Grayson, an unabashed liberal who once bragged that his supporters would be willing to “crawl naked over hot coals” to vote for him, said in an interview that he’s running again “because it’s what the people want.”
“My support in my old district is still very high,” Grayson said, adding that his polling has shown most people don’t know Soto is the incumbent. “Most people think me or the mayor of Orlando is the incumbent. That kind of shaves off the values of incumbency.”
Grayson, 60, said he plans to highlight ideological divides with Soto on issues such as Social Security, abortion rights and gun safety. And if central Florida voters want to talk about impeaching President Trump, Grayson said he is happy to go there.
“I understand a lot of people think the issue isn’t ripe yet,” Grayson said. “I think it is. . . . I lived through Watergate. This is worse than Watergate.”
To this point, Soto has not joined House liberals in voting to proceed with impeachment.
In the interview, Grayson also said he doesn’t think Soto’s heritage will be a factor.
“We have real problems in our district,” he said. “The last thing on people’s minds when they decide who they want to represent them is where your father was born.”
During his campaign, Grayson said he plans to highlight the difference a congressman can make for his district.
“You can drive around town and see all the things that I got money for,” he said.
Grayson previously served a single term in Congress representing the 9th District, starting in 2009, and then returned in 2013 and served two more.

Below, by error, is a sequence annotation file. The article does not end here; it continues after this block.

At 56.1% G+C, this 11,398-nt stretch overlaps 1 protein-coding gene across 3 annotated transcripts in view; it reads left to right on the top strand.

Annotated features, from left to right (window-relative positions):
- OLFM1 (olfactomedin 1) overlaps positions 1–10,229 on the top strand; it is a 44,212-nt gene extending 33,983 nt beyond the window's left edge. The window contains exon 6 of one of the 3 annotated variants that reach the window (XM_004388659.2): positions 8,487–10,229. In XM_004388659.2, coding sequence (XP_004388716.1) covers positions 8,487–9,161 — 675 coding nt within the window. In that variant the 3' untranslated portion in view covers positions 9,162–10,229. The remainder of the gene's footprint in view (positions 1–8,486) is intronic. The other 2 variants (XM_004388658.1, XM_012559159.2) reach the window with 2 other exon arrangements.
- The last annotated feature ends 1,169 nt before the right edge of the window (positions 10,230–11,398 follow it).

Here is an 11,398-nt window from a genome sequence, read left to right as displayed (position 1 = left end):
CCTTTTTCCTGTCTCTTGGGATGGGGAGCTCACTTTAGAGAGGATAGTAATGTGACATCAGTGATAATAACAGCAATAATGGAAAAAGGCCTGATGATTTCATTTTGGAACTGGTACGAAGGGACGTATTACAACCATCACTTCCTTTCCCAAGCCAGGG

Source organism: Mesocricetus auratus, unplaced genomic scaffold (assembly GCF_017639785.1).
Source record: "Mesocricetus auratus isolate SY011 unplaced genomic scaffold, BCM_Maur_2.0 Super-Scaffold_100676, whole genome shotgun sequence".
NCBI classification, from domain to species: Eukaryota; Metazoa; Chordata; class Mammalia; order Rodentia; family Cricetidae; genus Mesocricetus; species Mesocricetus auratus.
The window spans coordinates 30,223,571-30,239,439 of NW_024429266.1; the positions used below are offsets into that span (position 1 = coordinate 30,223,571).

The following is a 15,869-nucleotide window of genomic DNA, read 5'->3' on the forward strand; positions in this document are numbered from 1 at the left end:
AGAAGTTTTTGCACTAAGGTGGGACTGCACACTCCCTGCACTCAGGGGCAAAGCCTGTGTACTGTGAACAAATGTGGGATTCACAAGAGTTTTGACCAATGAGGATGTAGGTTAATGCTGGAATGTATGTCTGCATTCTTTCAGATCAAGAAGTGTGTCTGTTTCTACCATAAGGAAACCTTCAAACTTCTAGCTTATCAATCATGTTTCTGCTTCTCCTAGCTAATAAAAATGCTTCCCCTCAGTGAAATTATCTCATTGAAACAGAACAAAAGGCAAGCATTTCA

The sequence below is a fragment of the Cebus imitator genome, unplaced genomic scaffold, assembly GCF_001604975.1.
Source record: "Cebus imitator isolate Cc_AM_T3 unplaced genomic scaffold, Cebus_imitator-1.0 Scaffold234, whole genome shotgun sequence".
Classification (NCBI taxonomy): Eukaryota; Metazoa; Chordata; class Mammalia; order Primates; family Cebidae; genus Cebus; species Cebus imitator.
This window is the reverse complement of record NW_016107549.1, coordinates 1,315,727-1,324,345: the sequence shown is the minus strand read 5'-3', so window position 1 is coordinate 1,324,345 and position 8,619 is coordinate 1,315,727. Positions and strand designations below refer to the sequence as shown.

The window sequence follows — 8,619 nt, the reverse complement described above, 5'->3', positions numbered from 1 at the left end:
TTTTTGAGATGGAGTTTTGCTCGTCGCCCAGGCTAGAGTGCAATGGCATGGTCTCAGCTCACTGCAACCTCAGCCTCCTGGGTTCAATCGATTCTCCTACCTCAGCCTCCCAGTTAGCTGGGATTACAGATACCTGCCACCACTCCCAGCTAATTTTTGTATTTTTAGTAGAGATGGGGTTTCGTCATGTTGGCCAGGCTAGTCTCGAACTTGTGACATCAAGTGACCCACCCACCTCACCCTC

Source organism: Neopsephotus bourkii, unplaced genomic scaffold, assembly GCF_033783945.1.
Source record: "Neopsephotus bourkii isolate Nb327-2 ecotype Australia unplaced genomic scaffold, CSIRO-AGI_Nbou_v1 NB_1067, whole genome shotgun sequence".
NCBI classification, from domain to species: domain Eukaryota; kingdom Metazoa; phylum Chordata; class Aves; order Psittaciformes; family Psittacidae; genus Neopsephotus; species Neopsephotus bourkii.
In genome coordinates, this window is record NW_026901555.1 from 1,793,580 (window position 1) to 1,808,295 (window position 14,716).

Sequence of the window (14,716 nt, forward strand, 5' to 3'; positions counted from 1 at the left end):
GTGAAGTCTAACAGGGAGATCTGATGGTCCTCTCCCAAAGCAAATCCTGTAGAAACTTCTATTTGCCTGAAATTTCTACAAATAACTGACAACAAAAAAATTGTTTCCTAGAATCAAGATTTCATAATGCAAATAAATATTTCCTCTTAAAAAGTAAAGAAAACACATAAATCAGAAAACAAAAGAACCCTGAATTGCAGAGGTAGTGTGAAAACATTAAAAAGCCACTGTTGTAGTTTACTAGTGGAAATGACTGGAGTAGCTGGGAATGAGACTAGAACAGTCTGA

In 2016, he fell short in his bid to win a U.S. Senate seat, losing to fellow House member Patrick Murphy in the Democratic primary. (Murphy, in turn, lost the general election to Sen. Marco Rubio (R-Fla.).
Much of the Democratic establishment — including then-Senate Minority Leader Harry M. Reid (D-Nev.) — rallied around Grayson’s opponent in the primary. During the race, Grayson faced allegations of domestic abuse, which he strongly denied, and got into an altercation with a Politico reporter.
A report by the Office of Congressional Ethics released that April also found Grayson might have violated congressional rules and federal law by running a hedge fund while he served in Congress — a charge he dismissed as “nonsense.’
Grayson has been mulling a comeback for some time but until Tuesday had not revealed the district in which he would run. Members of Congress are not required to live in the district they represent.
As he has geared up for a run, Grayson has been active on Twitter, touting his commitment to the environment and education, among other things, and firing off some provocative tweets.
“Trump’s Syria policy isn’t ‘locked and loaded’; it’s more like ‘blocked and bloated,’ ” Grayson wrote last month. “‘Blocked’ because, as we found out yesterday, Trump isn’t really willing (or able?) to do anything against Syria’s Big Daddy, Russia.”
The Democratic primary is scheduled for Aug. 28.